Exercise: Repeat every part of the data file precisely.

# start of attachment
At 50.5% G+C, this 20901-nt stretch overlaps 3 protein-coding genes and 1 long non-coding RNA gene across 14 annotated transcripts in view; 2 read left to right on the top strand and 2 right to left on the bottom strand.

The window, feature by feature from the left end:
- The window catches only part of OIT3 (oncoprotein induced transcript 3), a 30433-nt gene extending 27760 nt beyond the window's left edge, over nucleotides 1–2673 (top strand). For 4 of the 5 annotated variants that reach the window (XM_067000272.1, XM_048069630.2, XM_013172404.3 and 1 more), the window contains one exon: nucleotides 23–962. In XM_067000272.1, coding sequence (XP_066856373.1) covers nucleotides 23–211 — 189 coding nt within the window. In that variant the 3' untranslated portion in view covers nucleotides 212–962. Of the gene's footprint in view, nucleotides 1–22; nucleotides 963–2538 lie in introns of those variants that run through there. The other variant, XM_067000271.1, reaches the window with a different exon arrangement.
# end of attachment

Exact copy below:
At 50.5% G+C, this 20901-nt stretch overlaps 3 protein-coding genes and 1 long non-coding RNA gene across 14 annotated transcripts in view; 2 read left to right on the top strand and 2 right to left on the bottom strand.

The window, feature by feature from the left end:
- The window catches only part of OIT3 (oncoprotein induced transcript 3), a 30433-nt gene extending 27760 nt beyond the window's left edge, over nucleotides 1–2673 (top strand). For 4 of the 5 annotated variants that reach the window (XM_067000272.1, XM_048069630.2, XM_013172404.3 and 1 more), the window contains one exon: nucleotides 23–962. In XM_067000272.1, coding sequence (XP_066856373.1) covers nucleotides 23–211 — 189 coding nt within the window. In that variant the 3' untranslated portion in view covers nucleotides 212–962. Of the gene's footprint in view, nucleotides 1–22; nucleotides 963–2538 lie in introns of those variants that run through there. The other variant, XM_067000271.1, reaches the window with a different exon arrangement.